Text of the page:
As for species which are more clearly escapees, there was an Asian Pied Starling Gracupica contra at Jurong Lake Gardens on 18 Mar 2021, photographed by Gan Lee Hsia; a Crested Myna Acridotheres cristatellus at Changi Business Park on 22 Mar 2021 photographed by Nomis Gnat; and a small flock of Zebra Finches Taeniopygia guttata at Upper Peirce Reservoir Park, one of which was caught by an adult Brahminy Kite Haliastur Indus on 3 Mar 2021, photographed by Liu Xiao Dong.

Breeding records

Mating was observed for these two species: Pied Trillers Lalage nigra on 5 Mar 2021 by Sim Chip Chye, and Red-crowned Barbets Psilopogon rafflesii on 14 Mar 2021 by Ivan Khor. Copper-throated Sunbirds Leptocoma calcostethawerenestbuilding at SBWR on 4 Mar 2021, observed by Koh Wen Min, who saw 6 birds.

TGC_8924,-CTSB,-male, 960v, 080321, SBWR

Copper-throated Sunbird, male, displaying its yellow pectoral tufts, SBWR, 8 Mar 2021, by Tan Gim Cheong

On 14 Mar 2021, Tabiyeo photographed two Grey Herons Ardea cinerea at their nest at Bishan-Ang Mo Kio Park. On 18 Mar 2021 Alyssa Sng photographed a Pied Imperial Pigeon Ducula bicolor sitting on its nest. An active Coppersmith Barbet Psilopogon haemacephalusnest was observed Jurong Lake Gardens on 16 Mar 2021 by Tan Gim Cheong, and another at Hampstead Wetlands by William Chua on 19 Mar 2021. On 23 Mar 2021, Philip Ng photographed a male Common Iora Aegithina tiphiasitting on its nest at Lorong Halus. And on 24 Mar 2021, Helen Tee recorded a pair of Collared Kingfishers nesting at Pasir Ris Park.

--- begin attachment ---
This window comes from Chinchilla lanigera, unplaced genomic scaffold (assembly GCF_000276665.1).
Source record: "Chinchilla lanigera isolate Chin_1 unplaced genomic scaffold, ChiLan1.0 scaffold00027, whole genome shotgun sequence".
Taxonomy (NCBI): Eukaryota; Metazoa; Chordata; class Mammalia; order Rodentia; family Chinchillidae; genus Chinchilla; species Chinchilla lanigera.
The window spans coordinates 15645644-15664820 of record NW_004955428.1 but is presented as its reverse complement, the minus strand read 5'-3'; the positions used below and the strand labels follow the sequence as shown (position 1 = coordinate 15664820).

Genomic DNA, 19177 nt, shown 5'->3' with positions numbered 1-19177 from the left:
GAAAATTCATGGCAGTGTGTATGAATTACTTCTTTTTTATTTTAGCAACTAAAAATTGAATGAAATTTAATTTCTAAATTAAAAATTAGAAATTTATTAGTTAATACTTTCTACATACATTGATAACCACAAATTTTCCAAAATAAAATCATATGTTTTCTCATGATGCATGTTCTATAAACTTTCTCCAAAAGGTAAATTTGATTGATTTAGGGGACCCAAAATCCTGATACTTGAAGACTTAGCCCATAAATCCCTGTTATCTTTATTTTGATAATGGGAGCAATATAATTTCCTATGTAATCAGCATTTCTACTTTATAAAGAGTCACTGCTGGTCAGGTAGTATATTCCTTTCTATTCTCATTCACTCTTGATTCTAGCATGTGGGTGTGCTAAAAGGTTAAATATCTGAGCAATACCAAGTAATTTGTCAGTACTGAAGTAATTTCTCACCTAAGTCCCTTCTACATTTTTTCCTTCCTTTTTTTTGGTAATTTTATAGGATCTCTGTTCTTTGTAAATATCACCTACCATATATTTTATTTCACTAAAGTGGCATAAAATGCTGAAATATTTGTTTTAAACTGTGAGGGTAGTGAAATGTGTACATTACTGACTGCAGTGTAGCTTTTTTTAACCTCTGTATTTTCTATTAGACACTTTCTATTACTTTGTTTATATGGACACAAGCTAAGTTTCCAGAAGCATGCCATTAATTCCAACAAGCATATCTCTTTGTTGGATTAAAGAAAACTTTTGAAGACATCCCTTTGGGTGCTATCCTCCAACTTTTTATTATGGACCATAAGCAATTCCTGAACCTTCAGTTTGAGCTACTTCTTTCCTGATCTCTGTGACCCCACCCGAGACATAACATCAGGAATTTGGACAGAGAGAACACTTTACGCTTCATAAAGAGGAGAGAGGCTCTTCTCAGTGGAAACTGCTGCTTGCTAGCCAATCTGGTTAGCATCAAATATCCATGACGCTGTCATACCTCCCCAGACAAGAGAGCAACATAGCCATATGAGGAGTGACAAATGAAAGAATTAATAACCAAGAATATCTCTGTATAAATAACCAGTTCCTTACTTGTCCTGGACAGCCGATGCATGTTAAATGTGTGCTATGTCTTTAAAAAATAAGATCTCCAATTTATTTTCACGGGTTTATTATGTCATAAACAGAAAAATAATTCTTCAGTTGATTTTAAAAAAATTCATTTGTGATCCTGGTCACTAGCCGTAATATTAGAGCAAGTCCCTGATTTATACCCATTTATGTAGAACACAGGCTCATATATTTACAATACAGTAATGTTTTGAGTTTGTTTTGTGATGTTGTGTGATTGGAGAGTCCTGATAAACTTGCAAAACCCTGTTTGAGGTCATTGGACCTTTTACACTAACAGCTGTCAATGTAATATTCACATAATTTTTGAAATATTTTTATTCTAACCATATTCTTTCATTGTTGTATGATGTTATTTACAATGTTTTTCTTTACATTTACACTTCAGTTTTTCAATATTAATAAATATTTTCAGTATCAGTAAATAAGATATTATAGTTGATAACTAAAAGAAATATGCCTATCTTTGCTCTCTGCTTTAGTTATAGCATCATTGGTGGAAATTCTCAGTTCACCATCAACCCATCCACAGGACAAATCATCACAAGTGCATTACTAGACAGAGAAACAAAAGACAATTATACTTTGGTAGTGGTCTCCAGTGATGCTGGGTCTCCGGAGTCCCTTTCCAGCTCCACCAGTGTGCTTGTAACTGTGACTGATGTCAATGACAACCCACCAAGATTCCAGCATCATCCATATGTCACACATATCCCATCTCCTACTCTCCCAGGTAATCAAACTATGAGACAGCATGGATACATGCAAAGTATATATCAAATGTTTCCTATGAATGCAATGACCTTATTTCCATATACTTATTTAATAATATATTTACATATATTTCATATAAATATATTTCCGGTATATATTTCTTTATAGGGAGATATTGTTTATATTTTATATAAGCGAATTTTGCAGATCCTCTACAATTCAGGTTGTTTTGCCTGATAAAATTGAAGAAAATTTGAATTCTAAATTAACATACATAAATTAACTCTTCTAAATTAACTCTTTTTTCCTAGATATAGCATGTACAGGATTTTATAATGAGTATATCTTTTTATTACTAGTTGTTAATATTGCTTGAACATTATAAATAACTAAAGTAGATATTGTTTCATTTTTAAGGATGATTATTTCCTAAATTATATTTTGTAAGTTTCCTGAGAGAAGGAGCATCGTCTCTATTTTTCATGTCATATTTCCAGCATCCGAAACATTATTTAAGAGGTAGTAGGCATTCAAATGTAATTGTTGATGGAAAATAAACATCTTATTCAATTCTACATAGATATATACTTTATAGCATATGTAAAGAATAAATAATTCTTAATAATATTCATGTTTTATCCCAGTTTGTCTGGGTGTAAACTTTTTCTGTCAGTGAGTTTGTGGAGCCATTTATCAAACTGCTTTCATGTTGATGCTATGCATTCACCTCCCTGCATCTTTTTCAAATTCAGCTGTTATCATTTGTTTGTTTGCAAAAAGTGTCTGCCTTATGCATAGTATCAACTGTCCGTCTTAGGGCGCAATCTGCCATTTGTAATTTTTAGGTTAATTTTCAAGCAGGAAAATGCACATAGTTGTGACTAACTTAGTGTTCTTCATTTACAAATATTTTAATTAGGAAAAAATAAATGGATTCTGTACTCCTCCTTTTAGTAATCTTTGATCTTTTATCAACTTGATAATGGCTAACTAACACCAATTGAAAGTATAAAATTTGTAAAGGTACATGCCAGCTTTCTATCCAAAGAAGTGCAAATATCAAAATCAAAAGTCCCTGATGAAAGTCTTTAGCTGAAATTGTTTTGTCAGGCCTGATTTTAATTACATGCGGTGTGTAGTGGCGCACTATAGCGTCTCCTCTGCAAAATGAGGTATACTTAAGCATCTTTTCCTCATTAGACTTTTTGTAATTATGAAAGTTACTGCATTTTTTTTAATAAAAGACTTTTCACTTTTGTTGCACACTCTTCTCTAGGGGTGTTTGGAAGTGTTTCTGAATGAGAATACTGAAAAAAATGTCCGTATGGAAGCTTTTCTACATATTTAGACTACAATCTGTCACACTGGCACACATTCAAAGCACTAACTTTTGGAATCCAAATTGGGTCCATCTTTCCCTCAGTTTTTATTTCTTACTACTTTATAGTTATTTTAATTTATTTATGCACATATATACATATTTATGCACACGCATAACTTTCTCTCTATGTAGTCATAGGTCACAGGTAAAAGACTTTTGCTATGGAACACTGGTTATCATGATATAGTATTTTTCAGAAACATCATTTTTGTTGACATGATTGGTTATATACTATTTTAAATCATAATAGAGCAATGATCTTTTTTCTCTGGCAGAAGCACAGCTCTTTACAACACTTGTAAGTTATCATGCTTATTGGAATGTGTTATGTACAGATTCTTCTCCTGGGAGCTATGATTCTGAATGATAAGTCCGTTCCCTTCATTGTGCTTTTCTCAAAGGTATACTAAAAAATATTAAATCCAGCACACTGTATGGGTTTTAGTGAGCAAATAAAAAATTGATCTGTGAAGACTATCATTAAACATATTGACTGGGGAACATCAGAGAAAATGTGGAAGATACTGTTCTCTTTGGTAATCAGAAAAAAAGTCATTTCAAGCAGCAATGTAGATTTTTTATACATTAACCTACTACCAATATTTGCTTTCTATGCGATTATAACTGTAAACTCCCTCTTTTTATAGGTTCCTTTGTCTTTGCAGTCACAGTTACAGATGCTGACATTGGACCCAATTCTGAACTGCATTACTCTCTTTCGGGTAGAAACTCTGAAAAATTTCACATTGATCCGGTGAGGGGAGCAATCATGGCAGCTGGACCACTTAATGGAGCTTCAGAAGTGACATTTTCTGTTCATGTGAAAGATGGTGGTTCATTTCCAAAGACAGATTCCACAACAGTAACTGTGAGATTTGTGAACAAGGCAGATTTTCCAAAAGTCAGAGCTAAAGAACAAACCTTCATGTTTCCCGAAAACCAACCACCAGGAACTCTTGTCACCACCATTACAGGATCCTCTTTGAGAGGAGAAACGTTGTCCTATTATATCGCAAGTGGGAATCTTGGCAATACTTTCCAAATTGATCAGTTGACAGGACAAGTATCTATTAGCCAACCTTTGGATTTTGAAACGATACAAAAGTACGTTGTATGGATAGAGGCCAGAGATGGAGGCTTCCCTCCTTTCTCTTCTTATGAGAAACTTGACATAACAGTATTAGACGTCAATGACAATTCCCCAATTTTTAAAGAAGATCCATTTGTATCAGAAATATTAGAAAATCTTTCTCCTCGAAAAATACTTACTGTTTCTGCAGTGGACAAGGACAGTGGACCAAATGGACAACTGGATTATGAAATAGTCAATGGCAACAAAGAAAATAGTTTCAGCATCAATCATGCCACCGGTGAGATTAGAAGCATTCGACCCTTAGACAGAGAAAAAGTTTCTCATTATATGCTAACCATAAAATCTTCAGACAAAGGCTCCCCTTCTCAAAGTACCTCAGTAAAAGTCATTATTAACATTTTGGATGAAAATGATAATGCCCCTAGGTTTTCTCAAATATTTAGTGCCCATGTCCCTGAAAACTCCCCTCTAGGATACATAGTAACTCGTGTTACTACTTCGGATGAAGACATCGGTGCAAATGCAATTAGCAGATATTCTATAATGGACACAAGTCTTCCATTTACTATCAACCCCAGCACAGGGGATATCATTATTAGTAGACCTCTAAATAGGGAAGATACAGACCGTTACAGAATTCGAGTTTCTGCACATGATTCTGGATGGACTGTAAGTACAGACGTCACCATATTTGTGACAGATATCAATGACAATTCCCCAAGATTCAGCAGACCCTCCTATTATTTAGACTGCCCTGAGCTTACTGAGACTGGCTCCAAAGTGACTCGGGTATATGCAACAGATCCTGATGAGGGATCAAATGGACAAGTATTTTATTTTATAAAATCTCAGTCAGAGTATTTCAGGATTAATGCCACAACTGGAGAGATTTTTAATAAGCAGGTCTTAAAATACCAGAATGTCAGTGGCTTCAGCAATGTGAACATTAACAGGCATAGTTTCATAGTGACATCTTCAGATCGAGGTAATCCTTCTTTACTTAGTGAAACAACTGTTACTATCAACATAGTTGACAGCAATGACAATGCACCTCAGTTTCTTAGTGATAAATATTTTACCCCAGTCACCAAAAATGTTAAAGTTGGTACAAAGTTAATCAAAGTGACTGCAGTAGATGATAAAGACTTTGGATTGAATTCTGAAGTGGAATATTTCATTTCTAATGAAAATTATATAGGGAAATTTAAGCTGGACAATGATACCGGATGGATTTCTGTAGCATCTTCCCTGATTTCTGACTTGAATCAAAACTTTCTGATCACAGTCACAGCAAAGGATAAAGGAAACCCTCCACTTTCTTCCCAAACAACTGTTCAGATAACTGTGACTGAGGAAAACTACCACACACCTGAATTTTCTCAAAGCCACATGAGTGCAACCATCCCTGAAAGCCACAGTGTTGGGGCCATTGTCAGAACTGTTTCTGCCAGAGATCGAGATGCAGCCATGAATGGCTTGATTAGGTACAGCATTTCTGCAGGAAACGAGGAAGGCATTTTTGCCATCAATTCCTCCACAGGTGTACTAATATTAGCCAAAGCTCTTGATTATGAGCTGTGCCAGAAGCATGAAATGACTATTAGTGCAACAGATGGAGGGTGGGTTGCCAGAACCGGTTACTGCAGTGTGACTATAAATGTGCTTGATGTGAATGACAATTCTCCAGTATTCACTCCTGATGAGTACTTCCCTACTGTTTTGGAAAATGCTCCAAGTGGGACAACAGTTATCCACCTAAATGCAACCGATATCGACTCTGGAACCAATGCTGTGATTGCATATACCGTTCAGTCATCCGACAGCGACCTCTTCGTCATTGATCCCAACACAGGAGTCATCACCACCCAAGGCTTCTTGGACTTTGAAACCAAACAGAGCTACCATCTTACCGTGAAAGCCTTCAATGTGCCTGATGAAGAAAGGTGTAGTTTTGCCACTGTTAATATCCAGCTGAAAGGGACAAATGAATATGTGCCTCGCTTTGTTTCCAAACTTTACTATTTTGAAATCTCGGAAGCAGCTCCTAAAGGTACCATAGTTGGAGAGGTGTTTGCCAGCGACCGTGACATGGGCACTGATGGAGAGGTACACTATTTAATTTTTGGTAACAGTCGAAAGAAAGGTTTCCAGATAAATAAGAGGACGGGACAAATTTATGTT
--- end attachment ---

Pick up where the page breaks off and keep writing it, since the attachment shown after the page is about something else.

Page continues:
A Barred Buttonquail Turnix suscitator chick was accompanied by its parent at Jurong Lake Gardens on 24 Mar 2021, observed by Dennis Lim, while Tracy Doan saw a Golden-bellied Gerygone Gerygone sulphurea feeding a Little Bronze Cuckoo Chrysococcyx minutillus, its brood parasite.

There were four reported nestings for the Black-naped Oriole. One nest was observed outside Sophia Residences on 18 Mar 2021 by Eric Tan. On 20 Mar 2021 Khoo MeiLin reported a nest at West Coast Park being raided by a pair of Oriental Pied Hornbills which were undeterred by the mobbing by the adult orioles. Tan Tze Siong reported a successful nesting at Bukit Timah with two chicks fledging, he also noted that the parents fed the chicks with a baby bird. At Satay by the Bay, a nest with two chicks was observed on 15 Mar 2021 (Steve Ang), it was unusually open, perhaps as a result of the nest tree shedding leaves. On 17 Mar 2021 Andy Chew saw a House Crow Corvus splendens taking one chick from the nest, and killing it. On 19 Mar 2021, another Black-naped Oriole tried to raid the nest but was driven away, and on 22 Mar 2021, the remaining chick fledged (David Kow). This last pair fed their chicks with small geckos, grasshoppers and small round fruits (16 Mar 2021, Tan Gim Cheong).